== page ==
After I used my waterbrush to soften the color, this is what my goldfish looked like:


The fish die has an indent for the eye, but I wanted it to really pop. Therefore I cut out a tiny circle using black cardstock and a 1/8" circle punch.  As a tiny detail, I added a small dot to the eye using a white paint pen:


So, why didn't I use the blue watercolor background?  As much as I loved my background, I really enjoyed how much the dark blue cardstock made the orange fish pop.  I am therefore saving that piece for another card and went for a very simple layout for this card.

As I mentioned before, all of the new circle dies mix and match with the various frame dies, so I decided to pair my fish with the frame from the whale set because I really liked the shells on that frame.

Of course, to finish the card I had to add one of the new coordinating "punny" sentiments.






Mon 25

Chalked Blessings Card
by Laura Fulcher


Greetings friends.  Today I want to talk about using PanPastel chalks for creating a background.  We have been doing a lot of Spring/floral/bunny cards, but sometimes people want a religious theme.  I decided the new Easter Shepherd Scene would be a good die to use for my sample.

Before we talk about coloring, I want to talk about cutting out detailed dies. First,  I recommend using a metal shim to get a good impression.  Remember to put the shim under plastic plates so that you keep it nice an flat when it is being run through the die cut machine.  Second is an observation I have made over the years of cutting out dies.  If you put the metal die face up so that it cuts up into the paper, you get a crisper cut than you do if you have the die cut down into the paper.  I have no idea why this is the case, but trust me, it is a better cut.  Here is a picture:


This is how I run the dies through my Big Shot for a crisp cut:


Metal Shim

Plastic plate

Metal die facing up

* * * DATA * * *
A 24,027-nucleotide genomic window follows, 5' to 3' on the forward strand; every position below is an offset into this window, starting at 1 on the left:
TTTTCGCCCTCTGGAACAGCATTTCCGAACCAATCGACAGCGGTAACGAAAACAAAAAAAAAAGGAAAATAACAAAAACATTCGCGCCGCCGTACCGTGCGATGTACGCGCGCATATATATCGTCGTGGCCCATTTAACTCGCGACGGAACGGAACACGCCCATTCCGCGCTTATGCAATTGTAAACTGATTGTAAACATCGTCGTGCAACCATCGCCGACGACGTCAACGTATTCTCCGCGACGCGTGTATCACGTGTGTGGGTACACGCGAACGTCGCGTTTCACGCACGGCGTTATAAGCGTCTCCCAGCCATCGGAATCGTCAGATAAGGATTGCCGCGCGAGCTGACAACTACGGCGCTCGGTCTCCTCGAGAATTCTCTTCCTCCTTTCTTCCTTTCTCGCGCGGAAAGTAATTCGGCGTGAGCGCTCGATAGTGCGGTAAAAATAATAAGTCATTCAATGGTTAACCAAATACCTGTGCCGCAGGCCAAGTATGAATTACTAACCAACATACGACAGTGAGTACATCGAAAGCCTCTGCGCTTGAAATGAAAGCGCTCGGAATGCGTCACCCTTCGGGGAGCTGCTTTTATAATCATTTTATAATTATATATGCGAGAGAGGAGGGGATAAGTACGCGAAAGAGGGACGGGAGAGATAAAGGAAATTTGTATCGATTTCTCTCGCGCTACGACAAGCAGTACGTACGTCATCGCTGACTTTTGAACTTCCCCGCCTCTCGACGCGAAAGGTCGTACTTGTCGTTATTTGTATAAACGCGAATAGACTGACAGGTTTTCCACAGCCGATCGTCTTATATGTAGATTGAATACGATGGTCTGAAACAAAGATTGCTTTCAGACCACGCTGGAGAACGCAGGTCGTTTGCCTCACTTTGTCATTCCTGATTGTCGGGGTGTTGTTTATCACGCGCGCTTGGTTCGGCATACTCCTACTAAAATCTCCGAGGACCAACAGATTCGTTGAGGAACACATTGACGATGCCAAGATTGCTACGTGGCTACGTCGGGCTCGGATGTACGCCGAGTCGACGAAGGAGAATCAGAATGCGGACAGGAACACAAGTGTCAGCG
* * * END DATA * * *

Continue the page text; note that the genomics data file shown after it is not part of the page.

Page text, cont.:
Second plastic plate


When you cut out the die for the card, this is what you get:


If you want to use the sun rays, you are going to have to piece together all the cutouts:


Don't lose the two little pieces between the lamb legs!  The sun rays are etched into the paper when you cut out the die.

To color the rays, I started by rubbing the piece with Hansa Yellow PanPastel chalk:


Next, I sponged in lines of Yellow Ochre Pan Pastel.  I followed the lines of the rays, but I didn't try to color in between the sun rays. That would have been a lot of work!


Finally, I added some Orange PanPastel to the center of the sun:


One of the best features of PanPastels is that they are completely eraseable if you make a mistake or want to add some effects to your chalked piece.  I dabbed an eraser in the center of the sun to make it look a bit more like a halo on the finished card:


Memory Box has a lot of circle dies as well as a lot of frame dies.  They are all meant to mix and match, so I finished the card by pairing the shepherd die with the Splendid Rose Frame die. 







Sat 23

Tutorial For Cutting and Embossing with Dies
by Laura Fulcher


Greetings friends.  Today I want to talk about cutting and embossing with the Egg Basket Frame die.  There are some metal dies that will cut out shapes as well as emboss a pattern into the cardstock.  However, it is a two step process that perhaps not everyone knows.

When I first cut out the basket, it looked like this:


The basket was cut out, but the basket weave pattern wasn't very noticeable.  To make the pattern more pronounced, I left the brown cardstock and ran it through my Big Shot a second time.  This time though, I changed the plates to create a "sandwich" for the die and paper using the embossing folder setting.  I also added a rubber embossing mat that allowed the die to really be pressed into the pattern.  If you have never seen a rubber mat before, search for "rubber embossing mat" to see different versions.  It is the same type of mat you would use to emboss stencils into your cardstock using a die cut machine.


This is the "sandwich" I used to emboss with my die using the Big Shot:

Platform set at Tab 1 (same as embossing folders)

Plastic plate

Metal die face up

Cardstock that I am trying to emboss

Rubber mat

Second Plastic plate


I don't own a Cuttlebug, so I pulled the embossing information from the Cuttlebug website:

Pad 'B'

Embossing Mat or Plumber’s Gaske


Brass Stencil (or metal die)

Pad 'B'

Pad 'A'


Here is what the basket looked like when it was embossed:


Notice that the basket weave pattern is much more pronounced.